Even in circumstances where the song is offered as a completed reflection there are things that can be done to decentre the song-writer/singer:

  • Before playing the reflection it can be stated again that the words have come from what the community members have just said.
  • The song can be played in a way that the voice and technique of the player are a vehicle for the participants’ words (this means playing and singing simply, with a modest style and tone).
  • Community members are asked for feedback about the song. Often a different team member asks for this because otherwise the participants might feel they need to praise the song-writer even if the song did not particularly resonate with them.
  • Community members can be asked to create a name for the song.
  • Community members can be asked to decide how the song should start and finish.
  • If there is praise directed towards the song writer, ways can be found to reflect this attention to the song itself and the content of its lyrics (which are words spoken by the community). If there is consistent praise of the song-writer then something is going wrong with the process and further collaborative practices are required.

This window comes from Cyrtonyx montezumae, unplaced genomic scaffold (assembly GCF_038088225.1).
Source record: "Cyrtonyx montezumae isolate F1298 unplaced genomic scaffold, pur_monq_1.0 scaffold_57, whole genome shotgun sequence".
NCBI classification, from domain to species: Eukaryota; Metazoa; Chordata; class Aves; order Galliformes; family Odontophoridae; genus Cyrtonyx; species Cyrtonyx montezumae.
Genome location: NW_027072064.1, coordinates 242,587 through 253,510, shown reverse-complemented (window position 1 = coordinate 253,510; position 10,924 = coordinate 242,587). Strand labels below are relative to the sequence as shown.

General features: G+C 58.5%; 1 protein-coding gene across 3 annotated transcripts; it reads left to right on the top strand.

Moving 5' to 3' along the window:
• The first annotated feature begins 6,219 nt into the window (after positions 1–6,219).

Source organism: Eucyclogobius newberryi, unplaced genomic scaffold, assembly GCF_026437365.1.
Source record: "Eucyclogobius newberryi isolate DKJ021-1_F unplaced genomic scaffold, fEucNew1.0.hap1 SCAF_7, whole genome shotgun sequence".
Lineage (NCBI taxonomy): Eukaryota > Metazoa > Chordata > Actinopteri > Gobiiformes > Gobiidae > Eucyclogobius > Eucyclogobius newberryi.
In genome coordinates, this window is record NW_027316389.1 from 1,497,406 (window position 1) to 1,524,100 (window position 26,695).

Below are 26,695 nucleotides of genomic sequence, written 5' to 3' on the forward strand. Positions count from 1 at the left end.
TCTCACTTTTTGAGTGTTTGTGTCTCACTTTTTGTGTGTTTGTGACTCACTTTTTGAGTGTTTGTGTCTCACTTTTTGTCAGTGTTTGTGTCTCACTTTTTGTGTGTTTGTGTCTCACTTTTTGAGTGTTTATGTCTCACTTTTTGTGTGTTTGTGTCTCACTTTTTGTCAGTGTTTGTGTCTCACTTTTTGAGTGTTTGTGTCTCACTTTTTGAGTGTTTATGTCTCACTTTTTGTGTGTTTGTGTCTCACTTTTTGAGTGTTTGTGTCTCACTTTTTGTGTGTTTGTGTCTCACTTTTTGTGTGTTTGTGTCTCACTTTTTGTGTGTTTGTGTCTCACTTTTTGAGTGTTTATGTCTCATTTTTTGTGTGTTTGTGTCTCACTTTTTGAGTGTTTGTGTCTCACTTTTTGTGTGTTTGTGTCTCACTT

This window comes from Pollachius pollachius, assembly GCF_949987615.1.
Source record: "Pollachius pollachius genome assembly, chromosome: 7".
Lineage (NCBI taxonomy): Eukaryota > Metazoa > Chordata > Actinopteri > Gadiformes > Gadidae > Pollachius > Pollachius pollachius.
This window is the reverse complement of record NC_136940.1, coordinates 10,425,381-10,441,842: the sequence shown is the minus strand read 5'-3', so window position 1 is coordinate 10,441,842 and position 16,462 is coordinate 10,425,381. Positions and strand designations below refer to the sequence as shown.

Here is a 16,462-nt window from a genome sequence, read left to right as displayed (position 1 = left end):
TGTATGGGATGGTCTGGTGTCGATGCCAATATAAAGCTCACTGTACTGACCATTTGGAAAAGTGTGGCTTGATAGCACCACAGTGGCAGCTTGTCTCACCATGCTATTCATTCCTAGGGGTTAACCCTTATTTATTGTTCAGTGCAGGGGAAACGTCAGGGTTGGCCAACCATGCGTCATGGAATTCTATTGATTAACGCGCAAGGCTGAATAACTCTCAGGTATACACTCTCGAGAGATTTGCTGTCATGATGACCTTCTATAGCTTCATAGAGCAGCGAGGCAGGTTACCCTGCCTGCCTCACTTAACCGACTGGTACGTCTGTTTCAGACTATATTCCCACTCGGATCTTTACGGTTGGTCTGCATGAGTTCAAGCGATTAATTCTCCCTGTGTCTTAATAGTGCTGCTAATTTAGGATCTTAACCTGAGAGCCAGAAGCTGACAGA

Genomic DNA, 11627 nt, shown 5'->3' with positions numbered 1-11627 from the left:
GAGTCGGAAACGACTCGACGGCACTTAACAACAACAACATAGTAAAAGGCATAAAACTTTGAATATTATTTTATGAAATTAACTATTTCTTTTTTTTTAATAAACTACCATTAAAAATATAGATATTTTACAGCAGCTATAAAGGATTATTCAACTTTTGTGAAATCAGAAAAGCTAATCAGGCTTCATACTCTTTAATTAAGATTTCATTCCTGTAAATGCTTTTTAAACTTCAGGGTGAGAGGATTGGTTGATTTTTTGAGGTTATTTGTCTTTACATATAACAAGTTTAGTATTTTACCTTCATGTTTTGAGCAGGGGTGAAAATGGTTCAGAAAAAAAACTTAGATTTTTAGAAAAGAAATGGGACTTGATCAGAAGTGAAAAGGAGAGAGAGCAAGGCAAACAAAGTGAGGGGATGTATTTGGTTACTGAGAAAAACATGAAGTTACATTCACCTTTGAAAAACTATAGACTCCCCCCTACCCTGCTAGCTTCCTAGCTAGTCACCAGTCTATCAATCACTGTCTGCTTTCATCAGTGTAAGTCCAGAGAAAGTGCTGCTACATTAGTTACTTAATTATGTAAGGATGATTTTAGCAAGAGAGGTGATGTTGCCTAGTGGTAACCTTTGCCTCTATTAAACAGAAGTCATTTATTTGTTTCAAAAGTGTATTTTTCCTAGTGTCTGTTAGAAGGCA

When songs are offered as reflections, it is a matter of them being ‘pitched’ at the appropriate place. As the songs use the words of the community this is a significant safe-guard. However, I don’t want to diminish the fact that there is also a skill involved in this process in shaping the song in ways that will resonate with the community. The most important balance is often for the song to be able to carry on its lyrics and melody both the sorrow expressed in the conversation and also the alternative story, the sense of hopefulness.

An example of a completed song offered as a reflection, ‘Happiness has its way’ is included here. This song was written during a gathering for people with an HIV positive diagnosis and workers within the HIV field.

To listen to this song, click here.

Happiness has its way

Living positive lives